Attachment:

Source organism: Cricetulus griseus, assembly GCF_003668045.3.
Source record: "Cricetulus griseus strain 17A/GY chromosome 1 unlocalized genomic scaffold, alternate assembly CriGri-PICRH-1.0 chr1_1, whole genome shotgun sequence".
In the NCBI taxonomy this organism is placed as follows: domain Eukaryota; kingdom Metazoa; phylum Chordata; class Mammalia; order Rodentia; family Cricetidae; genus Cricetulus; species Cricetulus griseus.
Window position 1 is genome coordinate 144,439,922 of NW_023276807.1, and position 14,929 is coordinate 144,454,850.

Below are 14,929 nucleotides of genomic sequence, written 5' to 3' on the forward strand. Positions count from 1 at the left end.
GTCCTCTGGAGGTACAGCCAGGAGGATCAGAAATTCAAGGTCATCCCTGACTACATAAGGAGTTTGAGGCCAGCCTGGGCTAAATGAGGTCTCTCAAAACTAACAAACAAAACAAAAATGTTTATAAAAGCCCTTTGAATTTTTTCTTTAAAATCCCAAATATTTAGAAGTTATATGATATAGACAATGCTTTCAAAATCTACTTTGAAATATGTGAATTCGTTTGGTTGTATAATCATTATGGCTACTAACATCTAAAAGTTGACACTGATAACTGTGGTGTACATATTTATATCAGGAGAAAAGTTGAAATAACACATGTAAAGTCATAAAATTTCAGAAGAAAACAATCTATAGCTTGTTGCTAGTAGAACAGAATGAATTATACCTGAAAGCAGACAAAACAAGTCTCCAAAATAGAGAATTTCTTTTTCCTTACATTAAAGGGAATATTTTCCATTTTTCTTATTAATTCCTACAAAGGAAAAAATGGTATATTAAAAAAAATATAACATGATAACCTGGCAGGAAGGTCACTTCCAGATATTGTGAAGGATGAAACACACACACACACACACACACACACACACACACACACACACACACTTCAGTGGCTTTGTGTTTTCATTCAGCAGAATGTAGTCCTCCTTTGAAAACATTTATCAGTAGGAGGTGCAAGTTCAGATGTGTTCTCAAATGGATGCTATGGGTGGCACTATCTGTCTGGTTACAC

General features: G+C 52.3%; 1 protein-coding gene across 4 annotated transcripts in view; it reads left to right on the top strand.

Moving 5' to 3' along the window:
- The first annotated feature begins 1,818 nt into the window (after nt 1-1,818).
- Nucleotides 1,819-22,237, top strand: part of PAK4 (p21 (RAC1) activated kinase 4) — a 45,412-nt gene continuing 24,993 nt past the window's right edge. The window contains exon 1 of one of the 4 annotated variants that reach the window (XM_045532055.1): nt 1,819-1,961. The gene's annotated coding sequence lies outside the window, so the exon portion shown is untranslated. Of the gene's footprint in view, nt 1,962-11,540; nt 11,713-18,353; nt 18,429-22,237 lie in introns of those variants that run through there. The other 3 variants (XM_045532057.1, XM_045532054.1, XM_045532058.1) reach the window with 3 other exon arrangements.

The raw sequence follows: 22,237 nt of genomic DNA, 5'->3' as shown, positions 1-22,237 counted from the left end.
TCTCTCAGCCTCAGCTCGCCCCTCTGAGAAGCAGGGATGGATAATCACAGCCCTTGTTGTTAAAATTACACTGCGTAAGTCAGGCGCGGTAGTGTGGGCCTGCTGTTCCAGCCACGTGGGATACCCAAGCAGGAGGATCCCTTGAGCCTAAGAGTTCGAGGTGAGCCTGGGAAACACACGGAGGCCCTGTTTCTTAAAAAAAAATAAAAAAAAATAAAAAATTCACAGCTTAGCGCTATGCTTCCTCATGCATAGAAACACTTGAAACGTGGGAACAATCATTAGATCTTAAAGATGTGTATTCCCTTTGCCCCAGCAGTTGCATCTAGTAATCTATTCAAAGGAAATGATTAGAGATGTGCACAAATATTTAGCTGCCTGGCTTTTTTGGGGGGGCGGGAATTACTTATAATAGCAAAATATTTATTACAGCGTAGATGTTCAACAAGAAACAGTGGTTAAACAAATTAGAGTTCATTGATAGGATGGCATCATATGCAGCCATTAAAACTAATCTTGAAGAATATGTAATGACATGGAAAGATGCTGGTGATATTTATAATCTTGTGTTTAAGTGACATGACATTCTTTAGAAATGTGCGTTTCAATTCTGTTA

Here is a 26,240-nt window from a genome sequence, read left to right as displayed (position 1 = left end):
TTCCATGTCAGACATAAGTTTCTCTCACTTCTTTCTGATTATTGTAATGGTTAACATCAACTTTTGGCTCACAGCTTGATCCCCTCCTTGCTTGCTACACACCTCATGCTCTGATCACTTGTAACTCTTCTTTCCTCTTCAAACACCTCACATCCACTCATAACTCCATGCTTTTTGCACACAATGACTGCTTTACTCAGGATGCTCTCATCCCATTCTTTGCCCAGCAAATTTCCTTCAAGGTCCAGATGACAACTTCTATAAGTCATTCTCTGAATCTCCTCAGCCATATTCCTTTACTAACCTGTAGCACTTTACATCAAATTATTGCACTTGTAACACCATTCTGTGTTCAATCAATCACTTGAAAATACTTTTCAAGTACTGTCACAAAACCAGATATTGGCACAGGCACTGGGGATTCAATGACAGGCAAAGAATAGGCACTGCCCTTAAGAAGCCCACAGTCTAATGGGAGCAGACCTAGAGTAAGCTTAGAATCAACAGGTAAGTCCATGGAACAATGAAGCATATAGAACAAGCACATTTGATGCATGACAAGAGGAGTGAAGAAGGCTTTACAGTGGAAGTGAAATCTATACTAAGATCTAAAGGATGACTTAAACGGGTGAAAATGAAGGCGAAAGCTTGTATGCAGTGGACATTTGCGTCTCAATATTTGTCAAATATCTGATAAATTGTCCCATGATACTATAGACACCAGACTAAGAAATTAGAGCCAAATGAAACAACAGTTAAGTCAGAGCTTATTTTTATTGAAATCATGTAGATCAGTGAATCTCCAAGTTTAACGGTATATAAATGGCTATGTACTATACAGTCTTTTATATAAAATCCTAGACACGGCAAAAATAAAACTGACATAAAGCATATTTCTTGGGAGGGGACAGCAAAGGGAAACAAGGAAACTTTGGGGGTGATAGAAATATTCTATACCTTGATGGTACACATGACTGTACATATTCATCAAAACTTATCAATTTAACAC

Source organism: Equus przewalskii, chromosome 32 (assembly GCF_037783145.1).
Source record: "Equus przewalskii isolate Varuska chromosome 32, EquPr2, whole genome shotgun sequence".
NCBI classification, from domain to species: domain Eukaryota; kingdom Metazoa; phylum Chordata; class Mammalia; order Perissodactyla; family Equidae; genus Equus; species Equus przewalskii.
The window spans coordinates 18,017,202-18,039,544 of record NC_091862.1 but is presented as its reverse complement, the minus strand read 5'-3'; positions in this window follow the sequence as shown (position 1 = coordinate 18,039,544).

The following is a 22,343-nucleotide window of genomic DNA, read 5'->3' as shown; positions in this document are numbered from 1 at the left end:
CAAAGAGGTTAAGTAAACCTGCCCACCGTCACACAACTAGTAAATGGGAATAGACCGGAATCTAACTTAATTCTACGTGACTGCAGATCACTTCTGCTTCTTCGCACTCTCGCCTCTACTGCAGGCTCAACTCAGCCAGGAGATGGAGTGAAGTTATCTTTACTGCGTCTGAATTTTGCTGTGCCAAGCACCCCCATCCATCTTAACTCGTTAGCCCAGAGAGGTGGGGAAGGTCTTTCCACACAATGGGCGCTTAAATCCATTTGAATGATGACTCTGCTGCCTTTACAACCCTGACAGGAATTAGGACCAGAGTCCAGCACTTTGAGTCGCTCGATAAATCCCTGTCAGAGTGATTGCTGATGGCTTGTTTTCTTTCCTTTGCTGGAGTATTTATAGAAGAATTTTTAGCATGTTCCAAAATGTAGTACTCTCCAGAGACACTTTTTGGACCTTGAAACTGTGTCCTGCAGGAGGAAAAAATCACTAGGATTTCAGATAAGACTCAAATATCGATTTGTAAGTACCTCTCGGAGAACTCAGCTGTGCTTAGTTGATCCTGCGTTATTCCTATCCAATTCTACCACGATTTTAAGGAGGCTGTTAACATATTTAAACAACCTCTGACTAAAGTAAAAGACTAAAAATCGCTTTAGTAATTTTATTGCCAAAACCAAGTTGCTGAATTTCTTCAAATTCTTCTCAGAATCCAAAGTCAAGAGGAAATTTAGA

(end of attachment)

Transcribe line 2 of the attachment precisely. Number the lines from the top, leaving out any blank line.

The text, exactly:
Source record: "Cricetulus griseus strain 17A/GY chromosome 1 unlocalized genomic scaffold, alternate assembly CriGri-PICRH-1.0 chr1_1, whole genome shotgun sequence".